The Healthy Eating Disorder
Just when you think you’ve heard it all about diet and nutrition, something new always pops up.
Apparently there is such a thing as an unhealthy obsession with eating healthy. It’s real, and it even has a kind of familiar eating disorder name -- orthorexia, also known as orthorexia nervosa.
Where most food obsessions are centered on how much or how little a person eats, this one is focused solely on the quality of what goes into a person’s body.
Orthorexia is just beginning to be recognized by the medical community, although it has not been officially defined as an eating disorder by the American Psychiatric Association or the DSM-5.
Of course, the irony here is that this sort of obsession starts out with the very best of intentions. Trying to eat healthier is a goal that most Americans would do well to adopt. Why a particular person would develop orthorexia is very much in question, but obsessive-compulsive tendencies and former or current eating disorders are known risk factors -- others include perfectionism, high anxiety or a need for control.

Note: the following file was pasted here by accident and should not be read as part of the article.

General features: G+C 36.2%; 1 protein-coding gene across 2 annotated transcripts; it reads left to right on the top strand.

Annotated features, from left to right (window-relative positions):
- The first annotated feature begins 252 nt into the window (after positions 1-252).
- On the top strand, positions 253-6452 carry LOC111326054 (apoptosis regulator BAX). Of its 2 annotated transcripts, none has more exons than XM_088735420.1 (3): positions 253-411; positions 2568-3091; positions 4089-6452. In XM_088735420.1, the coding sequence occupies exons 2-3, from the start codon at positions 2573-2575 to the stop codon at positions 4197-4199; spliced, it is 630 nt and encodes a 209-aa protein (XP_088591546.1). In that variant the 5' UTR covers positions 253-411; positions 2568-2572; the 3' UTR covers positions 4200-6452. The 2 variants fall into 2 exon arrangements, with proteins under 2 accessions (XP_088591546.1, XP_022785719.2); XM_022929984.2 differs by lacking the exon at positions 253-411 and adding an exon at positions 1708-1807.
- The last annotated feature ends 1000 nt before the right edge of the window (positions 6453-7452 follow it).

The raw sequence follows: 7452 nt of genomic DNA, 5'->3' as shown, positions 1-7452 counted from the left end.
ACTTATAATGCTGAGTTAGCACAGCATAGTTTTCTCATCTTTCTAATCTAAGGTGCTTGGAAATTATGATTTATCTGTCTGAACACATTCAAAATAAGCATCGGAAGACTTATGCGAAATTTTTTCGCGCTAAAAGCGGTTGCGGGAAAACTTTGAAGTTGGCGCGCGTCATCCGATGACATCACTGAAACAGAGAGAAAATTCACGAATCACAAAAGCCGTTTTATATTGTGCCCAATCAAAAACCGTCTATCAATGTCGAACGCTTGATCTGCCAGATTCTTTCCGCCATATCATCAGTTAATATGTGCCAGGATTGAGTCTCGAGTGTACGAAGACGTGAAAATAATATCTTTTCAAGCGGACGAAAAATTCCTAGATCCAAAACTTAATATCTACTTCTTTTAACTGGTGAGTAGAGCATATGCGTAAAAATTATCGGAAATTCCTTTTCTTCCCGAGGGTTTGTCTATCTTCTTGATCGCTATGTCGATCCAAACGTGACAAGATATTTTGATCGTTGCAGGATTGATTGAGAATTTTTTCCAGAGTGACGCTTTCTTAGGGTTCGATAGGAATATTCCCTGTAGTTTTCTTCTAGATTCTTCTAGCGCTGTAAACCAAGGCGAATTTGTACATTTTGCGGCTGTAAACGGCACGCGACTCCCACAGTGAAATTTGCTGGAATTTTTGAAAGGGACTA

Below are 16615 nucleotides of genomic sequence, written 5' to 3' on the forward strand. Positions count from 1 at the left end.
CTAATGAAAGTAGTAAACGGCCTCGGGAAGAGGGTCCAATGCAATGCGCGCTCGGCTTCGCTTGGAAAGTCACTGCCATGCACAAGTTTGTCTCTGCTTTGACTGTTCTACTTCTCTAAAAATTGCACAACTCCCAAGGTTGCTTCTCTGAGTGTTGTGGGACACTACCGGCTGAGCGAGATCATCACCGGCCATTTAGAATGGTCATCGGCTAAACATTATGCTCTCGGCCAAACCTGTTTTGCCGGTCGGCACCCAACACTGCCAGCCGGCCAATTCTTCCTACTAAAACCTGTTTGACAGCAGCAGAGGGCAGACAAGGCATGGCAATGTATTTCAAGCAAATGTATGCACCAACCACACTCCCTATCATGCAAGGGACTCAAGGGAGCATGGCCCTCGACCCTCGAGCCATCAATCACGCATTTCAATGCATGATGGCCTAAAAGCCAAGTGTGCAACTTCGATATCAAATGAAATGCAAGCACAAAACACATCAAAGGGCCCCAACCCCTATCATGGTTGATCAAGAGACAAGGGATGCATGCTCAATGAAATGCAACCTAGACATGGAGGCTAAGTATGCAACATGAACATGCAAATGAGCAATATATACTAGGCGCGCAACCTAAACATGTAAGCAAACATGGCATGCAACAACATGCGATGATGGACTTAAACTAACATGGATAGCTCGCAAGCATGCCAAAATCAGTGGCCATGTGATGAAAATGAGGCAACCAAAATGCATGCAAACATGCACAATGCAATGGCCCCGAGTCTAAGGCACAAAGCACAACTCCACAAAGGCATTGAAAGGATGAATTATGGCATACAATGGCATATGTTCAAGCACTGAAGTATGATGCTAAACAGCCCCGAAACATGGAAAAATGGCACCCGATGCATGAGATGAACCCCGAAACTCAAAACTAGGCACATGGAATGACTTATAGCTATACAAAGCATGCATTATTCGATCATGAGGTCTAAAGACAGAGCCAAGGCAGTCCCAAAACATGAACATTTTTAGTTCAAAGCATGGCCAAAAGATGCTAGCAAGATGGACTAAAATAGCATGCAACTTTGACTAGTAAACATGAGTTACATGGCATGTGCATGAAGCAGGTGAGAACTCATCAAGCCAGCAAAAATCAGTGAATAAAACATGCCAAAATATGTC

It’s difficult to determine how common orthorexia is. The rates in different studies are all over the board, ranging from 6% to 90%. As yet, the diagnostic criteria are not universally agreed upon.
But one sensible criterion is that well-intentioned enthusiasm for healthy eating only becomes orthorexia when it turns into an obsession that negatively affects everyday life -- such as extreme weight loss or a refusal to eat out with friends.
When taking these negative effects into account, orthorexia rates drop to less than 1%, which is much more in line with the rates of other eating disorders.